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Flashcards in Muscle pathology Deck (45):
1

What is the epimysium?

The fibrous sheath which surrounds the entire skeletal muscle

2

What is the endomysium?

The fibrous sheath which surrounds individual muscle fibres

3

What is the perimysium?

The fibrous sheath which surrounds groups of muscle fibres to create a fascicle

4

What are the indications for muscle biopsy?

Evidence of muscle disease - weakness, atrophy, raised CK
Presence of neuropathy
Presence of vascular disorder

5

What histological changes might be seen in muscular dystrophy?

Variability in size of muscle fibres
Endomysial fibrosis
Fatty infiltration
Increased central nuclei
Segmental necrosis

6

What are muscular dystrophies?

A group of inherited diseases that cause progressive weakening of muscles

7

What is the pathophysiology of muscular dystrophies?

There is destruction of single muscle fibres in the muscles, which are then regenerated
This causes fibrosis of the muscles

8

When does Duchenne Muscular Dystrophy typically present?

2-4 years old

9

What is the pathophysiology of Duchenne muscular dystrophy?

There is a mutation of the dystrophin gene on the long arm of chromosome X
Actin fibres don't adhere properly to the basement membrane, leaving fibres liable to tearing
There is uncontrolled Ca2+ entry into cells

10

What is myositis ossificans?

A condition where heterotopic ossification (bone forming outside the skeleton) occurs in muscles usually after an injury

11

What are polymyositis and dermatomyositis?

Idiopathic inflammatory myopathies

12

Which gender do polymyositis and dermatomyositis affect?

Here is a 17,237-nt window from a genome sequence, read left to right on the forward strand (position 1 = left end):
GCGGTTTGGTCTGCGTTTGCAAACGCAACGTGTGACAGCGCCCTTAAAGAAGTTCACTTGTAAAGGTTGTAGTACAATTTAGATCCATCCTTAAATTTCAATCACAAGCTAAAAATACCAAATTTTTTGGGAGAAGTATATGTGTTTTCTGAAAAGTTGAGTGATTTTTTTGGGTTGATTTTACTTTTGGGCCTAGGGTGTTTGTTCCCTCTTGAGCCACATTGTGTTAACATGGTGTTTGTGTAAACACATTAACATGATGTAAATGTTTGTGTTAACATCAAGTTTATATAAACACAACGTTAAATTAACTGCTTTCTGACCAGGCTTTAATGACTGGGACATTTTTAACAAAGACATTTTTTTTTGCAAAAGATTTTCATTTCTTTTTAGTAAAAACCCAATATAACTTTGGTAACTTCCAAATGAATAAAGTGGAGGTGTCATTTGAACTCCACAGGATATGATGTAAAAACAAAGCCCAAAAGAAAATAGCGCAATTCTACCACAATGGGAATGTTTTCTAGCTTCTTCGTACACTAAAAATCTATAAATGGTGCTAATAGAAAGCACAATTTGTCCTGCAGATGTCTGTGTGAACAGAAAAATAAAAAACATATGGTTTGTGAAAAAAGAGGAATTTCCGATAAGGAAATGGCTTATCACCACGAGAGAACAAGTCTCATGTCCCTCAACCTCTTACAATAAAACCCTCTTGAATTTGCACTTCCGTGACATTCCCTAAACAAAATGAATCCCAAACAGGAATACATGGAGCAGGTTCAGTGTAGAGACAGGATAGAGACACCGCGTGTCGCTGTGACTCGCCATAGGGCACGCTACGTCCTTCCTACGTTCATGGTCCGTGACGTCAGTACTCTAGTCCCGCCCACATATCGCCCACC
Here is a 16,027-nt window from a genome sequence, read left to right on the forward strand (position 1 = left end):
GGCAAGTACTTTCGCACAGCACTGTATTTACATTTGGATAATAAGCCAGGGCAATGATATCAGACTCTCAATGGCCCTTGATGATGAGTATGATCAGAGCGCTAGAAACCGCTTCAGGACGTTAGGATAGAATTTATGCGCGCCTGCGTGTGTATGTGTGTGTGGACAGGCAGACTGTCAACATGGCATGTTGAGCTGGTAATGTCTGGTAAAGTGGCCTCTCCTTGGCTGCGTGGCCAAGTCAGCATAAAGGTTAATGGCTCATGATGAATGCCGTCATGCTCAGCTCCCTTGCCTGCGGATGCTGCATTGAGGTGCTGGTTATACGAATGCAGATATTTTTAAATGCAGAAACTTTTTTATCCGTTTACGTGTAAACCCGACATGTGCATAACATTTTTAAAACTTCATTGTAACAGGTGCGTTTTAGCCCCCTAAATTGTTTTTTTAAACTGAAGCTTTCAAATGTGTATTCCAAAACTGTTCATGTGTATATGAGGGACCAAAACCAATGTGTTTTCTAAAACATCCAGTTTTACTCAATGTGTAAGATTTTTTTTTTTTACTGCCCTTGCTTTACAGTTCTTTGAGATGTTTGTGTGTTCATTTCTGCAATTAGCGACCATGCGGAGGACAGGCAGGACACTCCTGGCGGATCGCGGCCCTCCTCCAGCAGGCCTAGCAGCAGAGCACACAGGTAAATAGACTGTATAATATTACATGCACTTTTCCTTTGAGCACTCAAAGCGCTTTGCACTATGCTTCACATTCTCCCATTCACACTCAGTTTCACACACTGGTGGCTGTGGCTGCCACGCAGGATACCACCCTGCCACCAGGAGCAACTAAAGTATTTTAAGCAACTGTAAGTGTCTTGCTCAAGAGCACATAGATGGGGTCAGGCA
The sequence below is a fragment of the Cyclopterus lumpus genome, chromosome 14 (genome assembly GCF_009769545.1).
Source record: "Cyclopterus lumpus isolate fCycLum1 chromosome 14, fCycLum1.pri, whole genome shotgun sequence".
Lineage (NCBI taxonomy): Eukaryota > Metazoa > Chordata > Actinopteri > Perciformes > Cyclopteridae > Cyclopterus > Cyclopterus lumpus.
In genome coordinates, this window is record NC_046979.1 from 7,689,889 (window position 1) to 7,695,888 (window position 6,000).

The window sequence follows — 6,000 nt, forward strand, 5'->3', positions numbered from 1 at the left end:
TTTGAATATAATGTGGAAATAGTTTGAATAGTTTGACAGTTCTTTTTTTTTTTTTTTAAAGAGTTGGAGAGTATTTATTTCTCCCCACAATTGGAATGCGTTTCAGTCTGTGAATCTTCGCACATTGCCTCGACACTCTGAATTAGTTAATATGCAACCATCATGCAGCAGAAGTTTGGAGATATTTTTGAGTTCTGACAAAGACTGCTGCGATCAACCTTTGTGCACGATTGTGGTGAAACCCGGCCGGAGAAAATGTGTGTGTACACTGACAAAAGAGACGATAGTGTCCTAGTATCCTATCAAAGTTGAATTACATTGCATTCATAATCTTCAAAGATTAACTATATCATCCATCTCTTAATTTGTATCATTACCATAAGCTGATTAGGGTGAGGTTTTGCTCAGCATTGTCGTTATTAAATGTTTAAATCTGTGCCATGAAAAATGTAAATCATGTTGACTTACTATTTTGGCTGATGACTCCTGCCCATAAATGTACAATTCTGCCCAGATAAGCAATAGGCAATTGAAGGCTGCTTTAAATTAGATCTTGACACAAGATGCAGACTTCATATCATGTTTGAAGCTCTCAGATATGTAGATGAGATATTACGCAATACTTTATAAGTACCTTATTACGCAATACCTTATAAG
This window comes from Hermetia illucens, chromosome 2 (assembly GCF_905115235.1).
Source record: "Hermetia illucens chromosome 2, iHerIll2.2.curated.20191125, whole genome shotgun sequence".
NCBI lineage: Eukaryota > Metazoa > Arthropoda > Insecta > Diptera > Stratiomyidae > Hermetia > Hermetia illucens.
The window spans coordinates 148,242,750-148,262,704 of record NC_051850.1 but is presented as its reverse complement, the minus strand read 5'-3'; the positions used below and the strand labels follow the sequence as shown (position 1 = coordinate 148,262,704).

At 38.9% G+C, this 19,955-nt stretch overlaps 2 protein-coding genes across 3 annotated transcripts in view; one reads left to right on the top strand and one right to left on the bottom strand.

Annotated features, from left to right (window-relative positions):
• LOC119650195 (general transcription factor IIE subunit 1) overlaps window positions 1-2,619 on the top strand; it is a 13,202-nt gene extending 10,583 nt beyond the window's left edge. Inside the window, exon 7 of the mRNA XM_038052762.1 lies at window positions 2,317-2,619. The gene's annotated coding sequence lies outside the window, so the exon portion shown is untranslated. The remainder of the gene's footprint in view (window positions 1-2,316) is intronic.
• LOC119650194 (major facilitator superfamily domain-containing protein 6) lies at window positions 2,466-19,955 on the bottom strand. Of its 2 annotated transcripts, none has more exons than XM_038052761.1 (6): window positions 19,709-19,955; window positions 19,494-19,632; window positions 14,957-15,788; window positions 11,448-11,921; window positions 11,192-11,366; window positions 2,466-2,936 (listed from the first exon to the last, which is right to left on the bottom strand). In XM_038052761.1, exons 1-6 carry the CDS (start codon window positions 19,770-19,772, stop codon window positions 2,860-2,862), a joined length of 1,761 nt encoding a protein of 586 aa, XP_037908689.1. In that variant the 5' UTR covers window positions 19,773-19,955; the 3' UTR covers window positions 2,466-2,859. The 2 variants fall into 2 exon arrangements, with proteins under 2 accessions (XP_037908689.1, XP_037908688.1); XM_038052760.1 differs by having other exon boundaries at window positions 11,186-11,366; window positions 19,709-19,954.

Female:male 2:1

13

What is the peak age of incidence in polymyositis and dermatomyositis?

40-50

14

What are patients with polymyositis and dermatomyositis at increased risk of?

Malignancy, particularly dermatomyositis (15%)
Lung, breast, ovarian, stomach, colon and bladder

15

Which patients with polymyositis and dermatomyositis in particular are at risk of malignancy?

Men >45

16

What cutaneous signs may be present in dermatomyositis?

Gottrons sign (fingers and knuckles)
Heliotrope rash
Shawl sign

17

What other organs may be involved in polymyositis and dermatomyositis?

Lungs: respiratory muscle weakness and interstitial lung disease, breathlessness, cough
Heart: myocarditis
Oesophagus: dysphagia

18

What general systemic symptoms may be present in polymyositis and dermatomyositis?

Fever
Weight loss
Raynaud's
Non-erosive polyarthritis

19

What other diseases are polymyositis and dermatomyositis associated with?

Diabetes mellitus
Thyroid disease

20

What drugs are development of polymyositis and dermatomyositis associated with?

Steroids
Statins

21

What tests on examination can be done to investigate polymyositis and dermatomyositis?

Confrontational testing - direct testing of power
Isotonic testing - 30 second sit to stand test

22

What blood tests should be done to investigate polymyositis and dermatomyositis?